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Sen. Dianne Feinstein, D-Calif., walks through a Senate corridor after telling her Democratic colleagues that she will not seek reelection in 2024, at the Capitol in Washington, Feb. 14, 2023. Feinstein's months-long absence from the Senate has become a growing problem for Democrats. Feinstein's vote is critical to confirm President …

Twenty-seven Senate Democrats have written a letter urging the Federal Communications Commission (FCC) to reinstate Title II common carrier regulations on internet service providers, a regulatory move marketed to the public as “net neutrality,” little more than two weeks after the Biden White House appointed a new commissioner to the agency.

The FCC has had an extended 2-2 deadlock between Republican and Democrat commissioners until this month, due to the White House’s repeated failed attempts to confirm a partisan progressive, Gigi Sohn, to the agency. The administration eventually relented, withdrawing Sohn’s nomination and submitting a new candidate, Anna Gomez, who was confirmed by a Senate vote earlier this month.

Sen. Elizabeth Warren (D-MA) (Tom Williams/CQ-Roll Call, Inc via Getty Images)


Senator Cory Booker (D-NJ)

Democrats in the Senate are now urging the FCC, with its new Democrat majority, to revive an old hobby-horse of the party: Title II regulations on internet service providers, a measure progressives call “net neutrality.” The letter’s signatories include Sens. Dianne Feinstein (D-CA), Ron Wyden (D-OR), Cory Brooker (D-NJ), Elizabeth Warren (D-MA), Amy Klobuchar (D-MN), and Mazie Hirono (D-HI) among others.

The regulations were in place for one year under President Obama, before being undone under President Trump early in his administration.

Despite the fact that regulating service providers does nothing to address the pervasive issue of social media censorship, which they themselves relentlessly encouraged over the past half-decade, progressives and Democrats insist net neutrality is necessary to preserve a “free and open internet.”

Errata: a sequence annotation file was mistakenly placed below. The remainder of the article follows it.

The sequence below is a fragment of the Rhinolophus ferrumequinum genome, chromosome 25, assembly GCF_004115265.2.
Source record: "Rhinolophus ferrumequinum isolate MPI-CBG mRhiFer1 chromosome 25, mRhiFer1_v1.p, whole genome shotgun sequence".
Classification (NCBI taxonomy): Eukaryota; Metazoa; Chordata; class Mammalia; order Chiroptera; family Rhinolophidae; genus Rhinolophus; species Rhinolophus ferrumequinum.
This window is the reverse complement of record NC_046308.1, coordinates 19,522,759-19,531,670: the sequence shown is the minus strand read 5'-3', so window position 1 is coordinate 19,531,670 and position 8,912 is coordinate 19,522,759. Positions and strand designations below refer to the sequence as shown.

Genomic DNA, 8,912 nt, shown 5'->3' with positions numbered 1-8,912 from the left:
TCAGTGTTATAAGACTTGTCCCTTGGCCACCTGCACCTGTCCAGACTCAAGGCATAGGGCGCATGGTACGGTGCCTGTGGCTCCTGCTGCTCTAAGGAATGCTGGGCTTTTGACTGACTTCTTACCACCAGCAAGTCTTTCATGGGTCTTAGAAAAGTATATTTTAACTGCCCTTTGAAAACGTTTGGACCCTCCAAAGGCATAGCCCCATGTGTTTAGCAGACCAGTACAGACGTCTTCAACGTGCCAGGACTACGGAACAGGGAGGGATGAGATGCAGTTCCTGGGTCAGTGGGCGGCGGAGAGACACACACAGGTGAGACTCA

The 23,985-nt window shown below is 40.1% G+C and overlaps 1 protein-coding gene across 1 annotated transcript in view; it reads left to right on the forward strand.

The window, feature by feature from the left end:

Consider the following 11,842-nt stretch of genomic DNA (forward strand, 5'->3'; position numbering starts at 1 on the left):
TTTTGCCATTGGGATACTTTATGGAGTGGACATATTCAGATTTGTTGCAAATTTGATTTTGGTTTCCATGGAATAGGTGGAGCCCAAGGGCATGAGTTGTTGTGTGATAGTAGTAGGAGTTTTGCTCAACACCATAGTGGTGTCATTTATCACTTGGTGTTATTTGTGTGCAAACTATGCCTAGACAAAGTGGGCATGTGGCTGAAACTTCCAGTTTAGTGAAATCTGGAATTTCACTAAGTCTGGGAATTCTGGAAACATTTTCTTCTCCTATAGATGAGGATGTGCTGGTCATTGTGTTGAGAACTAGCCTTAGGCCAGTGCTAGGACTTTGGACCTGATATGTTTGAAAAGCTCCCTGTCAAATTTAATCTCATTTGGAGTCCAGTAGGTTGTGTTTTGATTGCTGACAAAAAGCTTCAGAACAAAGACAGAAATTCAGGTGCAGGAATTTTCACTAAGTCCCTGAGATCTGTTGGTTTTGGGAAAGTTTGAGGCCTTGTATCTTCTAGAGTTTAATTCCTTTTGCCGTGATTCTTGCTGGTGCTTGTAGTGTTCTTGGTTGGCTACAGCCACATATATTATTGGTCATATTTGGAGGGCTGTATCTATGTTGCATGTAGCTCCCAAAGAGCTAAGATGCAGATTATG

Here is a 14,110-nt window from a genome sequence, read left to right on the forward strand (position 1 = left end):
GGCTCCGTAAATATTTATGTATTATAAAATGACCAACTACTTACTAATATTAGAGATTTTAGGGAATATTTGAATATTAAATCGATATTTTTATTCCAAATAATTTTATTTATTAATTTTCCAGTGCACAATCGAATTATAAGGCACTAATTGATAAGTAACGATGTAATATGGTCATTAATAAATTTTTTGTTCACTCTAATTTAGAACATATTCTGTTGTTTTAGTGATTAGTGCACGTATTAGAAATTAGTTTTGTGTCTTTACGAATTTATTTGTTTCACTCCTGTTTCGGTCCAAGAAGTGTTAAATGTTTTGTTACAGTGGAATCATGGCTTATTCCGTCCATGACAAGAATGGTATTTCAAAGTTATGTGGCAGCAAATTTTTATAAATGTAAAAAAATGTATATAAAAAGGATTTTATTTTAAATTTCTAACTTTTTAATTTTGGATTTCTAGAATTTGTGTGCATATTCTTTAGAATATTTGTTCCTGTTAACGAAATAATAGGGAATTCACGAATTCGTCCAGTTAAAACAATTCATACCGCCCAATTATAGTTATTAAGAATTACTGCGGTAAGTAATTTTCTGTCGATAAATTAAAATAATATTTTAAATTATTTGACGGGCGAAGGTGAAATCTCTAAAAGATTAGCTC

The letter follows in full below:

Dear Chairwoman Rosenworcel:

We write regarding the Federal Communication Commission’s (FCC’s) rightful authority over broadband internet access. Now that the FCC has a full slate of commissioners, we urge you to expeditiously reclassify broadband as a telecommunications service under Title II of the Communications Act. Doing so will enable you to effectively protect consumers from harmful practices online, promote affordable access to the internet, enhance public safety, increase marketplace competition, and take other important steps to benefit our nation’s digital future.

The COVID-19 pandemic has left no doubt that, now more than ever, broadband is essential. Over the past three years, Americans have come to rely on the internet for everything from education and healthcare to commerce and connection to loved ones. Three-fourths of Americans say that internet access is as important as water or electricity, and broadband usage during the pandemic grew at the highest rate of increase in nearly a decade. With the passage of the bipartisan Infrastructure Investment and Jobs Act, Congress made historic investments to ensure every American can access what has become the country’s primary communications network. By passing that historic law, we recognized the necessity of affordable, reliable, high-quality broadband internet connections. Now, the FCC’s regulatory classifications should reflect what Americans and Congress know to be true: broadband internet access service is an indispensable part of American life.